At San Diego Comic-Con, cast members and writers from the upcoming season of DOCTOR WHO met with reporters for their first-ever press conference. Jodie Whittaker, who will star as the thirteenth Doctor, was joined by fellow cast members Tosin Cole and Mandip Gill, who will play two of the Doctor’s new friends (formerly known as “companions”), Ryan and Yasmin. Rounding out the panel were Chris Chibnall, DOCTOR WHO’s newest show runner, and executive producer Matt Strevens.
While keeping the discussion spoiler-free, the cast members and writers were happy to answer questions about some of the series’ biggest changes — particularly the decision to put the Doctor in a woman’s body.
Finally, a female Doctor. With DOCTOR WHO’s history of having the series’ hero portrayed by a white man, Whittaker felt that “it was obviously a nerve-wracking moment for the reveal [when it was announced that she would play the Doctor] to see how that reaction would land,” but she felt that, overall, the news had gone over well.
As far as the response of the many, many characters that the Doctor will encounter as she journeys through time and space goes, don’t expect very much to change. Past Doctors have always had a knack for arriving in the middle of a crisis and immediately taking over; and while that may not always be something that people on Earth — especially historically — respond to well when it’s coming from a woman, misogyny is no match for the name of the Doctor.
“In some situations, I would agree there’s gender issues. When we go into history, that might come up,” said Chibnall, “but, I think, generally, in contemporary worlds, alien worlds, the Doctor’s still the Doctor. And the Doctor’s very capable of walking into a room…I’m not sure that’s a gender-related issue. Certainly, for the way we’re writing it and for the way it’s being performed, the Doctor is that character who can walk into a room and, through force of personality, force of charm, force of being amazing, [the Doctor can still] solve the problem, diffuse the problem, make everybody happy, and get out alive.”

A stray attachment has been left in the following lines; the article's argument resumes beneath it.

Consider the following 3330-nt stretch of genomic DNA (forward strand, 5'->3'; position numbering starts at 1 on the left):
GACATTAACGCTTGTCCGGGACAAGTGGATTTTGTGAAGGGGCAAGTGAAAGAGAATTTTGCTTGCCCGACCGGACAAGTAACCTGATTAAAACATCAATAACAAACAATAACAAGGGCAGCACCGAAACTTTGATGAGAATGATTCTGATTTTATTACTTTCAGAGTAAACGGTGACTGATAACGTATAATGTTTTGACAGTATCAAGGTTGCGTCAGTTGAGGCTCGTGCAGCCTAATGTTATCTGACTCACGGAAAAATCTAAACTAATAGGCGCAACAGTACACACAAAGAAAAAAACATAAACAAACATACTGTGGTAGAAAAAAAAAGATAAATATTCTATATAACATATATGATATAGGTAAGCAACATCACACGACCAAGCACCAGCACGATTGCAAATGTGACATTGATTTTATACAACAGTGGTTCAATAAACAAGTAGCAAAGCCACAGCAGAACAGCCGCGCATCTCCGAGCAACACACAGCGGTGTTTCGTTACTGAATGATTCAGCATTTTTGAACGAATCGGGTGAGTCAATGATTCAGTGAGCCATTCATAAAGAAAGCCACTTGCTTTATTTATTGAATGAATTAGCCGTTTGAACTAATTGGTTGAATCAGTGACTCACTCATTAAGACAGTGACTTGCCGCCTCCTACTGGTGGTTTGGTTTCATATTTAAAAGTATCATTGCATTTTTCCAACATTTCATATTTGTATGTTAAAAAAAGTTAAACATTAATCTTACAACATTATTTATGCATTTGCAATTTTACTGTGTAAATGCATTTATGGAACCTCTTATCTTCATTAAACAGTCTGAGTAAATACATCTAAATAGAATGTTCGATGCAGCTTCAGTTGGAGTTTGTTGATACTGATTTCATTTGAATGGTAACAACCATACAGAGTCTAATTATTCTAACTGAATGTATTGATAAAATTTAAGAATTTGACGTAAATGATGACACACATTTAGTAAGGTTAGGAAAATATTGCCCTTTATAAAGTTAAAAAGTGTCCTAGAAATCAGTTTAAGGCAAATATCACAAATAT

Chibnall also said that putting the Doctor in a woman’s body “felt simple and obvious. The world was ready, the show was ready, the audience was ready, the fans were ready.” He’s even received messages from former show runner Russell T. Davies, pointing out previous canonical mentions of Time Lords’ ability to regenerate from male to female. As far as bringing a female lead to DOCTOR WHO goes, “‘it was a no brainer’ is the short answer.”
Does stepping into the traditionally male role worry Whittaker? Not at all. “Actually, being the first woman to play the Doctor has been incredibly liberating.” Since, thanks to the Doctor’s very nature and ability to regenerate, there really aren’t any rules that dictate how to play the character, it’s possible to simultaneously bring something completely new to the role and incorporate everything the Doctor has experienced throughout his or her entire time-wimey existence.
Whittaker also explained that she didn’t approach the role in terms of wondering what it might be like to bring a female touch to the character. “My approach to this is coming from a very instinctive place, which feels genderless to me because it’s never been ingrained in me that there’s a specific way a woman behaves and a specific way a man behaves. But the best thing about the Doctor is I’m not playing either — I’m an alien. So, there are really no rules. And I’ve got two hearts, so I can do whatever I want.”